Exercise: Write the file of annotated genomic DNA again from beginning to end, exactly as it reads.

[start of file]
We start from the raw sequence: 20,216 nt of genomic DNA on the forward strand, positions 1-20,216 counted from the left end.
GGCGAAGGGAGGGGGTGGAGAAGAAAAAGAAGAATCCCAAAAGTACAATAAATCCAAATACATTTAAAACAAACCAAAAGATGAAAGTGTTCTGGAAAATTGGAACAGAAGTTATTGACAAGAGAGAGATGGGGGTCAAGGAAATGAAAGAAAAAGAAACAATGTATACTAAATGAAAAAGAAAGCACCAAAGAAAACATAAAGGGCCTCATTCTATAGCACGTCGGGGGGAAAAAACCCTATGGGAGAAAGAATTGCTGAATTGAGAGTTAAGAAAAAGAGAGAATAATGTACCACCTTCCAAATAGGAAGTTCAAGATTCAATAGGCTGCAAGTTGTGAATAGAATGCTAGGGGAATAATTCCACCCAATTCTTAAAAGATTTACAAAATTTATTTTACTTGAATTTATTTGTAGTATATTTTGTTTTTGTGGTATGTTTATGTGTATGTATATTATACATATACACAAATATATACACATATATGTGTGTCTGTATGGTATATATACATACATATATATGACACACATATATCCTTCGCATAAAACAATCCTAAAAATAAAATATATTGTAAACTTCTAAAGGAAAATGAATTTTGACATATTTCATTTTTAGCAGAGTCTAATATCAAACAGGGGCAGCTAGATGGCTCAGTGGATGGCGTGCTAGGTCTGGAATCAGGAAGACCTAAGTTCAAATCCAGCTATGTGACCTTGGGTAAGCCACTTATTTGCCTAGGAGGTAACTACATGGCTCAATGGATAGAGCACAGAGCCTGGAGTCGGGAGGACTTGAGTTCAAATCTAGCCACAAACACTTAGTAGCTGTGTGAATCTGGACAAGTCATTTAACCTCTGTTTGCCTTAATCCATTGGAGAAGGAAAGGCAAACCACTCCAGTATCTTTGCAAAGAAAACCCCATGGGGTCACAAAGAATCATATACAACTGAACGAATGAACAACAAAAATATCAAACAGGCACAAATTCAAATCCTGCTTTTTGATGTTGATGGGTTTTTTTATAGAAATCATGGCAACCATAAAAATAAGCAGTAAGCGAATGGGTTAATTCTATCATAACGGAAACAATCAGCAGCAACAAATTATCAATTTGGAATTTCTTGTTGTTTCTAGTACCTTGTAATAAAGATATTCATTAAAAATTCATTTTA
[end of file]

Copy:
We start from the raw sequence: 20,216 nt of genomic DNA on the forward strand, positions 1-20,216 counted from the left end.
GGCGAAGGGAGGGGGTGGAGAAGAAAAAGAAGAATCCCAAAAGTACAATAAATCCAAATACATTTAAAACAAACCAAAAGATGAAAGTGTTCTGGAAAATTGGAACAGAAGTTATTGACAAGAGAGAGATGGGGGTCAAGGAAATGAAAGAAAAAGAAACAATGTATACTAAATGAAAAAGAAAGCACCAAAGAAAACATAAAGGGCCTCATTCTATAGCACGTCGGGGGGAAAAAACCCTATGGGAGAAAGAATTGCTGAATTGAGAGTTAAGAAAAAGAGAGAATAATGTACCACCTTCCAAATAGGAAGTTCAAGATTCAATAGGCTGCAAGTTGTGAATAGAATGCTAGGGGAATAATTCCACCCAATTCTTAAAAGATTTACAAAATTTATTTTACTTGAATTTATTTGTAGTATATTTTGTTTTTGTGGTATGTTTATGTGTATGTATATTATACATATACACAAATATATACACATATATGTGTGTCTGTATGGTATATATACATACATATATATGACACACATATATCCTTCGCATAAAACAATCCTAAAAATAAAATATATTGTAAACTTCTAAAGGAAAATGAATTTTGACATATTTCATTTTTAGCAGAGTCTAATATCAAACAGGGGCAGCTAGATGGCTCAGTGGATGGCGTGCTAGGTCTGGAATCAGGAAGACCTAAGTTCAAATCCAGCTATGTGACCTTGGGTAAGCCACTTATTTGCCTAGGAGGTAACTACATGGCTCAATGGATAGAGCACAGAGCCTGGAGTCGGGAGGACTTGAGTTCAAATCTAGCCACAAACACTTAGTAGCTGTGTGAATCTGGACAAGTCATTTAACCTCTGTTTGCCTTAATCCATTGGAGAAGGAAAGGCAAACCACTCCAGTATCTTTGCAAAGAAAACCCCATGGGGTCACAAAGAATCATATACAACTGAACGAATGAACAACAAAAATATCAAACAGGCACAAATTCAAATCCTGCTTTTTGATGTTGATGGGTTTTTTTATAGAAATCATGGCAACCATAAAAATAAGCAGTAAGCGAATGGGTTAATTCTATCATAACGGAAACAATCAGCAGCAACAAATTATCAATTTGGAATTTCTTGTTGTTTCTAGTACCTTGTAATAAAGATATTCATTAAAAATTCATTTTA